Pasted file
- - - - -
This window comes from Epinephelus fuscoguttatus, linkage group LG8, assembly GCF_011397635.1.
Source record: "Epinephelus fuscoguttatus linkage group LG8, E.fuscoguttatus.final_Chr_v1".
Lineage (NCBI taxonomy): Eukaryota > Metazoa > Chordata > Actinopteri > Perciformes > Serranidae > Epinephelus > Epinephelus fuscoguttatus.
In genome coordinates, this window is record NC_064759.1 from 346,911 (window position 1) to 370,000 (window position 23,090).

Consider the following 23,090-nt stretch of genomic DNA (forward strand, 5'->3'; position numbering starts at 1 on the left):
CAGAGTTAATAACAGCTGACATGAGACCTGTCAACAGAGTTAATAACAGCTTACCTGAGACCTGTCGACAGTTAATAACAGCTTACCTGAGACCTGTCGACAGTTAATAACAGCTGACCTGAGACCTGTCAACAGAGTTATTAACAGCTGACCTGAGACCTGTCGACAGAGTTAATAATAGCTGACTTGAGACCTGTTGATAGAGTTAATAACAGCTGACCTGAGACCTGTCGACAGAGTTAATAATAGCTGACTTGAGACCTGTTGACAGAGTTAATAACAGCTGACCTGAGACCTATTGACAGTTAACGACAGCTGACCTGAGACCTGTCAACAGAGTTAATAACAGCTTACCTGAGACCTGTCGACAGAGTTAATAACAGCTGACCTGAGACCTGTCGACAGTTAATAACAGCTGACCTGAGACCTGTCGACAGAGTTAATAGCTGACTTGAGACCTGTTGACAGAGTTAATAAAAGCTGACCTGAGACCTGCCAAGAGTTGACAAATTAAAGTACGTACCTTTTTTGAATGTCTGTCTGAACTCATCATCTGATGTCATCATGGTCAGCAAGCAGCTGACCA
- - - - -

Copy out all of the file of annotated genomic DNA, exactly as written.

This window comes from Epinephelus fuscoguttatus, linkage group LG8, assembly GCF_011397635.1.
Source record: "Epinephelus fuscoguttatus linkage group LG8, E.fuscoguttatus.final_Chr_v1".
Lineage (NCBI taxonomy): Eukaryota > Metazoa > Chordata > Actinopteri > Perciformes > Serranidae > Epinephelus > Epinephelus fuscoguttatus.
In genome coordinates, this window is record NC_064759.1 from 346,911 (window position 1) to 370,000 (window position 23,090).

Consider the following 23,090-nt stretch of genomic DNA (forward strand, 5'->3'; position numbering starts at 1 on the left):
CAGAGTTAATAACAGCTGACATGAGACCTGTCAACAGAGTTAATAACAGCTTACCTGAGACCTGTCGACAGTTAATAACAGCTTACCTGAGACCTGTCGACAGTTAATAACAGCTGACCTGAGACCTGTCAACAGAGTTATTAACAGCTGACCTGAGACCTGTCGACAGAGTTAATAATAGCTGACTTGAGACCTGTTGATAGAGTTAATAACAGCTGACCTGAGACCTGTCGACAGAGTTAATAATAGCTGACTTGAGACCTGTTGACAGAGTTAATAACAGCTGACCTGAGACCTATTGACAGTTAACGACAGCTGACCTGAGACCTGTCAACAGAGTTAATAACAGCTTACCTGAGACCTGTCGACAGAGTTAATAACAGCTGACCTGAGACCTGTCGACAGTTAATAACAGCTGACCTGAGACCTGTCGACAGAGTTAATAGCTGACTTGAGACCTGTTGACAGAGTTAATAAAAGCTGACCTGAGACCTGCCAAGAGTTGACAAATTAAAGTACGTACCTTTTTTGAATGTCTGTCTGAACTCATCATCTGATGTCATCATGGTCAGCAAGCAGCTGACCA